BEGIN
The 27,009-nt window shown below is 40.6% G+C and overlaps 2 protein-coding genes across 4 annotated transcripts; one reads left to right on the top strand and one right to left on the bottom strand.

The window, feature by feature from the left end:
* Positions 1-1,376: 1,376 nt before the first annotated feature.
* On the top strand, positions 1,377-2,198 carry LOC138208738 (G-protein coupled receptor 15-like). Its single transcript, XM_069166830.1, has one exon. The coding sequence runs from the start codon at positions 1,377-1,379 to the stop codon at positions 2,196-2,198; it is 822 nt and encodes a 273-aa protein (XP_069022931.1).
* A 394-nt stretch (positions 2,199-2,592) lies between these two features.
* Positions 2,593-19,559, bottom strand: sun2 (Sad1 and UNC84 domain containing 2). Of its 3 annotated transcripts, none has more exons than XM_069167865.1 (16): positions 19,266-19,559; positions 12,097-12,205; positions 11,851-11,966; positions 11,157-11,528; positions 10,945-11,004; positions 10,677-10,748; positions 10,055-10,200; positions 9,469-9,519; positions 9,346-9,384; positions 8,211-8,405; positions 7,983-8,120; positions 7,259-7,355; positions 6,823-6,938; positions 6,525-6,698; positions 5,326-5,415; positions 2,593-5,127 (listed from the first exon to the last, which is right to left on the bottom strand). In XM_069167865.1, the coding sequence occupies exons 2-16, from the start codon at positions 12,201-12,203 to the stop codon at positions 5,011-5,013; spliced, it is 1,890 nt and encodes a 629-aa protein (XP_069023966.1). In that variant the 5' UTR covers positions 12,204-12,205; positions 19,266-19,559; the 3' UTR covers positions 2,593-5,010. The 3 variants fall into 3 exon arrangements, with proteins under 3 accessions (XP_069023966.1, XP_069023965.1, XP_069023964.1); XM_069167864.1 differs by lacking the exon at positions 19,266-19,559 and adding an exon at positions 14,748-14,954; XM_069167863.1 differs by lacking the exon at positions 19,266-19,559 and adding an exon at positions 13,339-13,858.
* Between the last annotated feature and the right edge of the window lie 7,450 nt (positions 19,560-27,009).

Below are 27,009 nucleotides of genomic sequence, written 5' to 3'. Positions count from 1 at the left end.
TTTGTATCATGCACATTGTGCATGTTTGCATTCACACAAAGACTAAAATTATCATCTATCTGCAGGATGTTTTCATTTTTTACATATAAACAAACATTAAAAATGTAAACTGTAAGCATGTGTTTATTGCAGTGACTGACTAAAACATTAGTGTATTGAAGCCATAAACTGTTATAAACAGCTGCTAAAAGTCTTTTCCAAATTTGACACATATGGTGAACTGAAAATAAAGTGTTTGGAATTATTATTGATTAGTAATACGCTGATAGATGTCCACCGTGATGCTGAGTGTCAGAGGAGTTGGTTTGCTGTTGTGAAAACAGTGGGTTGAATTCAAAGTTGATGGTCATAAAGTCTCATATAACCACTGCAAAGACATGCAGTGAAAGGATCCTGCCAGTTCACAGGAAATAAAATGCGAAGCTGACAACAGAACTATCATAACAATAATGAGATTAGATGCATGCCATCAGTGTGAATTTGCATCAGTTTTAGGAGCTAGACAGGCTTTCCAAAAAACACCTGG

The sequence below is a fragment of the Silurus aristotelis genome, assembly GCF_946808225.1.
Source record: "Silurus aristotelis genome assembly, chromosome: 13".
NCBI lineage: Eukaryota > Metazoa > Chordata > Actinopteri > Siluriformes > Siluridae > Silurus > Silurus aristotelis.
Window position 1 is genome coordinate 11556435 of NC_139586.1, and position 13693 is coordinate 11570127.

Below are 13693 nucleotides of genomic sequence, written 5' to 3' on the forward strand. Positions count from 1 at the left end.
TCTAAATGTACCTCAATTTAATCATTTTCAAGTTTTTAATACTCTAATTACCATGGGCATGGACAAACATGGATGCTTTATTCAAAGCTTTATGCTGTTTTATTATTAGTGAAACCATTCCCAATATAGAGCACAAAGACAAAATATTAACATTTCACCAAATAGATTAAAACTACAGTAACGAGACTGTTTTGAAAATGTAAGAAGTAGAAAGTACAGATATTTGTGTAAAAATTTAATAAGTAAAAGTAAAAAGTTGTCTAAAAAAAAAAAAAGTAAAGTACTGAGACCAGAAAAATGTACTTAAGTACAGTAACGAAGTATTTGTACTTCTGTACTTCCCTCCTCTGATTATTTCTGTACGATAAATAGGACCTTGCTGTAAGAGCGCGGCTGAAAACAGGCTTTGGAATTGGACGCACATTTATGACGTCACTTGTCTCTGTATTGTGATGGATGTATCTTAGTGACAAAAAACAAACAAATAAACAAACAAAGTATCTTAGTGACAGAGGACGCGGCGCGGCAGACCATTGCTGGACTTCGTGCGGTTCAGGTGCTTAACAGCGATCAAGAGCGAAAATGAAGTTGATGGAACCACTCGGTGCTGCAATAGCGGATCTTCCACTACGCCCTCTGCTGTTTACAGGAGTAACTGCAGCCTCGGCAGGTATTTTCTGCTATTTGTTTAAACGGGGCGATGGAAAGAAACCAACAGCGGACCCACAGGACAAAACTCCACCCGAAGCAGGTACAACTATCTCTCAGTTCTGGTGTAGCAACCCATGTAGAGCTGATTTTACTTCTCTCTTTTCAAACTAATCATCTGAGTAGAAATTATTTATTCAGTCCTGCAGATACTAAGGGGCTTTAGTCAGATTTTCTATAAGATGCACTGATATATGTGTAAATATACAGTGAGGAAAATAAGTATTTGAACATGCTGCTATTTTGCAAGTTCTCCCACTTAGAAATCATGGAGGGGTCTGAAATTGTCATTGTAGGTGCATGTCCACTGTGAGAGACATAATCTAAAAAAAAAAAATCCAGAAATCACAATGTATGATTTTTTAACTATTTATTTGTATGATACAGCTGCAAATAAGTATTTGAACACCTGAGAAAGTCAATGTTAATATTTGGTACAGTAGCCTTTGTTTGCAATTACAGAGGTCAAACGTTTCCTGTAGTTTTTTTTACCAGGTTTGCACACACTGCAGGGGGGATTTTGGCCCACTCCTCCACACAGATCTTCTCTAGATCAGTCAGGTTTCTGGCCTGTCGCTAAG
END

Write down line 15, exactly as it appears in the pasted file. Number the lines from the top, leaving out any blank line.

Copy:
TCTAAATGTACCTCAATTTAATCATTTTCAAGTTTTTAATACTCTAATTACCATGGGCATGGACAAACATGGATGCTTTATTCAAAGCTTTATGCTGTTTTATTATTAGTGAAACCATTCCCAATATAGAGCACAAAGACAAAATATTAACATTTCACCAAATAGATTAAAACTACAGTAACGAGACTGTTTTGAAAATGTAAGAAGTAGAAAGTACAGATATTTGTGTAAAAATTTAATAAGTAAAAGTAAAAAGTTGTCTAAAAAAAAAAAAAGTAAAGTACTGAGACCAGAAAAATGTACTTAAGTACAGTAACGAAGTATTTGTACTTCTGTACTTCCCTCCTCTGATTATTTCTGTACGATAAATAGGACCTTGCTGTAAGAGCGCGGCTGAAAACAGGCTTTGGAATTGGACGCACATTTATGACGTCACTTGTCTCTGTATTGTGATGGATGTATCTTAGTGACAAAAAACAAACAAATAAACAAACAAAGTATCTTAGTGACAGAGGACGCGGCGCGGCAGACCATTGCTGGACTTCGTGCGGTTCAGGTGCTTAACAGCGATCAAGAGCGAAAATGAAGTTGATGGAACCACTCGGTGCTGCAATAGCGGATCTTCCACTACGCCCTCTGCTGTTTACAGGAGTAACTGCAGCCTCGGCAGGTATTTTCTGCTATTTGTTTAAACGGGGCGATGGAAAGAAACCAACAGCGGACCCACAGGACAAAACTCCACCCGAAGCAGGTACAACTATCTCTCAGTTCTGGTGTAGCAACCCATGTAGAGCTGATTTTACTTCTCTCTTTTCAAACTAATCATCTGAGTAGAAATTATTTATTCAGTCCTGCAGATACTAAGGGGCTTTAGTCAGATTTTCTATAAGATGCACTGATATATGTGTAAATATACAGTGAGGAAAATAAGTATTTGAACATGCTGCTATTTTGCAAGTTCTCCCACTTAGAAATCATGGAGGGGTCTGAAATTGTCATTGTAGGTGCATGTCCACTGTGAGAGACATAATCTAAAAAAAAAAAATCCAGAAATCACAATGTATGATTTTTTAACTATTTATTTGTATGATACAGCTGCAAATAAGTATTTGAACACCTGAGAAAGTCAATGTTAATATTTGGTACAGTAGCCTTTGTTTGCAATTACAGAGGTCAAACGTTTCCTGTAGTTTTTTTTACCAGGTTTGCACACACTGCAGGGGGGATTTTGGCCCACTCCTCCACACAGATCTTCTCTAGATCAGTCAGGTTTCTGGCCTGTCGCTAAG